A letter of intent for a job follows the business letter style of writing and should open with a formal salutation such as 'Dear Madam', 'Dear Sir', or 'Dear Hiring Manager'. The generalised 'To Whom it May Concern', is not an appropriate salutation. If possible, find out the name of the hiring manager so you can personalise the letter. Doing so can show your commitment to obtaining a position with the company. You can typically find this information on the company web page or a professional networking site.

Related: Dear Sir or Madam: Best Use and Alternatives


The opening to a letter of intent is critical for getting the attention of a hiring manager. Start with a brief introduction of yourself, and express your interest in working for the company. You could also specify the type of job you are looking for.

Related: Self-Introduction Sample: Overview, How To and Tips


When exploring job opportunities, you need to carefully study what the company you intend to join is looking for. The research will help you to align the set of skills you have with that of the job opening the company is seeking to fill.

After discussing the requirements of the company, a brief description of your qualifications and expertise will make it easier for the hiring manager to know what you have to offer. State the skills that you consider most suitable for the advertised position. For instance, if you're applying for a secretarial position, mention your words-per-minute typing speed. If your credentials match with what the company needs, the chances of receiving a job offer will likely increase.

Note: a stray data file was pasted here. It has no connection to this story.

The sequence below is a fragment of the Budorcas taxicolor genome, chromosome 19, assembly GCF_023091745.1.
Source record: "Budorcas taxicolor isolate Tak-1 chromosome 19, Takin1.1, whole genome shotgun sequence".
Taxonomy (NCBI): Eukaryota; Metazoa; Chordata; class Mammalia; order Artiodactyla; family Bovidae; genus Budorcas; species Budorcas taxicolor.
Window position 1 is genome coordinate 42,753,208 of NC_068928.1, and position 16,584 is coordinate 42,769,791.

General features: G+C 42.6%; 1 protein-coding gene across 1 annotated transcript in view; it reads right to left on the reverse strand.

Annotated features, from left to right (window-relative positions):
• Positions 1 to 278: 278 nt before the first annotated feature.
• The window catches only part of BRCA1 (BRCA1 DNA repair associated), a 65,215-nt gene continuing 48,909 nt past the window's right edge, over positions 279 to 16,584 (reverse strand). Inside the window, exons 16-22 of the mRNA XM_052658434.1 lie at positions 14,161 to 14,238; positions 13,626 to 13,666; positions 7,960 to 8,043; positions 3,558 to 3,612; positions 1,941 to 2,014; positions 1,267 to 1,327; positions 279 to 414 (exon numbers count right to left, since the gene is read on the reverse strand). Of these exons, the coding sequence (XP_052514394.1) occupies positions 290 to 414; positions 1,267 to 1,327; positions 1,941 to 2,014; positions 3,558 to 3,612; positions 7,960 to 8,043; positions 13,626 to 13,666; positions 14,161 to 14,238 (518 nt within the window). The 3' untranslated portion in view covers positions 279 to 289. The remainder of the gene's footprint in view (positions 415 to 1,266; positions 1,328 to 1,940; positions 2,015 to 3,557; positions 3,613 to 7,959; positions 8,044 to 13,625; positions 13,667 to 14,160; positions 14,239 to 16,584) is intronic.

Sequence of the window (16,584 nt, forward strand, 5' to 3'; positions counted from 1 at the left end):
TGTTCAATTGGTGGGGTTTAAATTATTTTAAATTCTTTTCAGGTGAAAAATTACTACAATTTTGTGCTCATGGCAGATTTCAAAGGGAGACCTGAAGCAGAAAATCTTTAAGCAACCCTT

Related: How To Develop Your Skill Set: A Complete Guide

Call to action

To show that you are a serious candidate, you can write that you would be looking forward to the company's response. For instance, you can write, 'I hope to hear from you about this position within the next week.'


You can conclude your letter with the respectful closing 'Sincerely' or 'Yours Sincerely'. End the letter of intent by adding your printed name after leaving some space to add your signature.

Letter Of Intent Format

The format of the letter of intent needs to have a professional look, so write it in a business letter style.



[Your name]
[Your address with Pin code]
[Phone number]


[Name or designation of the recipient]
[Company's name]
[Company's address with Pin code]

[Subject line: One-line reason for writing the letter]

[Salutation: Dear]

[Body: Short introduction, define your skills]

[Closing body: Follow up]

[Closing salutation: Sincerely]

[Your handwritten signature]

[Your name]

Sample Letter Of Intent For A Job Position

Here is a sample letter of intent that you can refer to:

8 March, 2020

Priyanka Khanna,
F 13, Block 20, Pamposh Enclave,
Greater Kailash II,
New Delhi 110 048

Phone Mobile: 98110 38967



The Human Resource Manager

British Council Division,
British High Commission,
17 Kasturba Gandhi Marg
New Delhi - 110 001